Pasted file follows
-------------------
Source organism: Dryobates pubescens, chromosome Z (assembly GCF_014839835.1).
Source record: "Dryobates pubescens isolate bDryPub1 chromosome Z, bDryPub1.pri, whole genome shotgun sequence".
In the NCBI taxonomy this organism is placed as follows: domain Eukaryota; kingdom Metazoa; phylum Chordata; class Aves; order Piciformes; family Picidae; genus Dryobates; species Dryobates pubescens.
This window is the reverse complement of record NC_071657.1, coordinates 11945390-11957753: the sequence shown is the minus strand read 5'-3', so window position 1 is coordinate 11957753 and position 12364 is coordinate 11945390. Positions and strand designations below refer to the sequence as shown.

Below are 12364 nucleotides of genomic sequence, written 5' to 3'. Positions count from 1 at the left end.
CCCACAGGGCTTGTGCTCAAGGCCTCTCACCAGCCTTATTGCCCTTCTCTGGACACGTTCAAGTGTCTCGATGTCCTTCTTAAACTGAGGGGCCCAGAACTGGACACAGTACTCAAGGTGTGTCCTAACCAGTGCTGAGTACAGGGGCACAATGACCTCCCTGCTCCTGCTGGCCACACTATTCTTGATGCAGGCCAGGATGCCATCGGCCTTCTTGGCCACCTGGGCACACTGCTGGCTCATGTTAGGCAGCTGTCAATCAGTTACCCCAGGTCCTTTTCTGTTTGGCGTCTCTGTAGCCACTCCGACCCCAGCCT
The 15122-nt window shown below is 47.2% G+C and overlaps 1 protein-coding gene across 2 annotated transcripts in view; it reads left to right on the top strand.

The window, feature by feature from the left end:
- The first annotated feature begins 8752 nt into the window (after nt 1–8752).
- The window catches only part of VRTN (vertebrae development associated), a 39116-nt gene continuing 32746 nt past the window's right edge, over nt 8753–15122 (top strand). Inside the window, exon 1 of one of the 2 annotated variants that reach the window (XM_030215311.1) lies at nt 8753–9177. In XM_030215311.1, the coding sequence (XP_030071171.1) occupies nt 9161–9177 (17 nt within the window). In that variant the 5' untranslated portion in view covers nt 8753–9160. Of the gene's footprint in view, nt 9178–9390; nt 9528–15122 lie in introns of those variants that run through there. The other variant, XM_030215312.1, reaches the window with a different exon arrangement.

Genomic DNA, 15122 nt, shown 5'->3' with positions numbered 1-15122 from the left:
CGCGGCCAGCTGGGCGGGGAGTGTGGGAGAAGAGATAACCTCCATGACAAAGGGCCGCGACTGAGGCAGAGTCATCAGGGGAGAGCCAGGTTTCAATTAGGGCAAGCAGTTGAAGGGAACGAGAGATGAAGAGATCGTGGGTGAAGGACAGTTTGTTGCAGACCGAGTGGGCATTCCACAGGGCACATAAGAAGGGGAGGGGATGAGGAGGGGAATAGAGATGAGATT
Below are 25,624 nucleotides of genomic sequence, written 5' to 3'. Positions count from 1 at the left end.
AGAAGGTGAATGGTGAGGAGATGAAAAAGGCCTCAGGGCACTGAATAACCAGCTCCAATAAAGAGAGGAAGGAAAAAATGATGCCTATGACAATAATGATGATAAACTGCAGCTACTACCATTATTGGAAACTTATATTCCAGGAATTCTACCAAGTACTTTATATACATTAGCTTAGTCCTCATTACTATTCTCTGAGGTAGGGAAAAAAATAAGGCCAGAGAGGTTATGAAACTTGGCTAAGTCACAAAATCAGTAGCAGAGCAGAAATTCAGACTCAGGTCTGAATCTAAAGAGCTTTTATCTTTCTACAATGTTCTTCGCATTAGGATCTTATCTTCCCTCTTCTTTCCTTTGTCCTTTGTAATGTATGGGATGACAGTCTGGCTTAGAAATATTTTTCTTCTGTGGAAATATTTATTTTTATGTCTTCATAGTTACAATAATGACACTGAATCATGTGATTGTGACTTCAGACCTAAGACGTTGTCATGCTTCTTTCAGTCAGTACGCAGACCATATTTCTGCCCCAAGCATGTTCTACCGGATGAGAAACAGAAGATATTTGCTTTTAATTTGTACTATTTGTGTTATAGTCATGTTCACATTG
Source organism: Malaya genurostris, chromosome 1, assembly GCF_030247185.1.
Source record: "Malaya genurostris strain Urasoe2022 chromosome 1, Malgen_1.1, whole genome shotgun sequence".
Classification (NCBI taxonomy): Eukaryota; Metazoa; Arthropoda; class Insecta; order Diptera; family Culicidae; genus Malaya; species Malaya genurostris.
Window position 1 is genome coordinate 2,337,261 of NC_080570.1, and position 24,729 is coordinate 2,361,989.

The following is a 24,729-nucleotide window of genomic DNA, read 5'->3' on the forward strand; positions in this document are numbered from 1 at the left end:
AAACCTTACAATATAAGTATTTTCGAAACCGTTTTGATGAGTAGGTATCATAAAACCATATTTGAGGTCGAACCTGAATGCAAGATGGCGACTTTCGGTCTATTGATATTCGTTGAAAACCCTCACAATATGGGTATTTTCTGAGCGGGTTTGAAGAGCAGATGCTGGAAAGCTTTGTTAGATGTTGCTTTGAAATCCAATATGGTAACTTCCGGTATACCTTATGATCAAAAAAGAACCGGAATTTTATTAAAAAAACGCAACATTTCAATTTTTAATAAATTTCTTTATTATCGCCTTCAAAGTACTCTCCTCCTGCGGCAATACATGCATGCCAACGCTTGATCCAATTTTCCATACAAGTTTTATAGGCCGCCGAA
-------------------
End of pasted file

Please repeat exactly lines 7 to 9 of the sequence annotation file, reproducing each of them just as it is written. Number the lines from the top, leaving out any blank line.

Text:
The 15122-nt window shown below is 47.2% G+C and overlaps 1 protein-coding gene across 2 annotated transcripts in view; it reads left to right on the top strand.

The window, feature by feature from the left end:
- The first annotated feature begins 8752 nt into the window (after nt 1–8752).